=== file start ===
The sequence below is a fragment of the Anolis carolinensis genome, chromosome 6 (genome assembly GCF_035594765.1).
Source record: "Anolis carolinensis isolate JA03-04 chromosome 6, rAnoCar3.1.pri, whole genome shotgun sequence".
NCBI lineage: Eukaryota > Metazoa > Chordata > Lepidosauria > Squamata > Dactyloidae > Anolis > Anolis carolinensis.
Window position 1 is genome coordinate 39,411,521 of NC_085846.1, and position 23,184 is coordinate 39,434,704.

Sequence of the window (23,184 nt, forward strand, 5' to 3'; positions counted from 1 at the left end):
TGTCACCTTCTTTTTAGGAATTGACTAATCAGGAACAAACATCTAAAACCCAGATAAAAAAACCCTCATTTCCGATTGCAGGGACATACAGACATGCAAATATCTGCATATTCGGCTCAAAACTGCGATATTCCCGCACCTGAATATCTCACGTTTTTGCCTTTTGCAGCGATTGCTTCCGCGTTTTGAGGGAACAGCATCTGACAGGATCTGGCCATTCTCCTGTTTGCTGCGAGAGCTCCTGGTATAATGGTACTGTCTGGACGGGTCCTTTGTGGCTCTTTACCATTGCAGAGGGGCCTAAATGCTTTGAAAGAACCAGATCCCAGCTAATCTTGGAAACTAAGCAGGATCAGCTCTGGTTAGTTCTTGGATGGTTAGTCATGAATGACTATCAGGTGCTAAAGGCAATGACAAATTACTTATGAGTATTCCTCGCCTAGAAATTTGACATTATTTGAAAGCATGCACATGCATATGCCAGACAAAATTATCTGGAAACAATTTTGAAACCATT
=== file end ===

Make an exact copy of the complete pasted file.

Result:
The sequence below is a fragment of the Anolis carolinensis genome, chromosome 6 (genome assembly GCF_035594765.1).
Source record: "Anolis carolinensis isolate JA03-04 chromosome 6, rAnoCar3.1.pri, whole genome shotgun sequence".
NCBI lineage: Eukaryota > Metazoa > Chordata > Lepidosauria > Squamata > Dactyloidae > Anolis > Anolis carolinensis.
Window position 1 is genome coordinate 39,411,521 of NC_085846.1, and position 23,184 is coordinate 39,434,704.

Sequence of the window (23,184 nt, forward strand, 5' to 3'; positions counted from 1 at the left end):
TGTCACCTTCTTTTTAGGAATTGACTAATCAGGAACAAACATCTAAAACCCAGATAAAAAAACCCTCATTTCCGATTGCAGGGACATACAGACATGCAAATATCTGCATATTCGGCTCAAAACTGCGATATTCCCGCACCTGAATATCTCACGTTTTTGCCTTTTGCAGCGATTGCTTCCGCGTTTTGAGGGAACAGCATCTGACAGGATCTGGCCATTCTCCTGTTTGCTGCGAGAGCTCCTGGTATAATGGTACTGTCTGGACGGGTCCTTTGTGGCTCTTTACCATTGCAGAGGGGCCTAAATGCTTTGAAAGAACCAGATCCCAGCTAATCTTGGAAACTAAGCAGGATCAGCTCTGGTTAGTTCTTGGATGGTTAGTCATGAATGACTATCAGGTGCTAAAGGCAATGACAAATTACTTATGAGTATTCCTCGCCTAGAAATTTGACATTATTTGAAAGCATGCACATGCATATGCCAGACAAAATTATCTGGAAACAATTTTGAAACCATT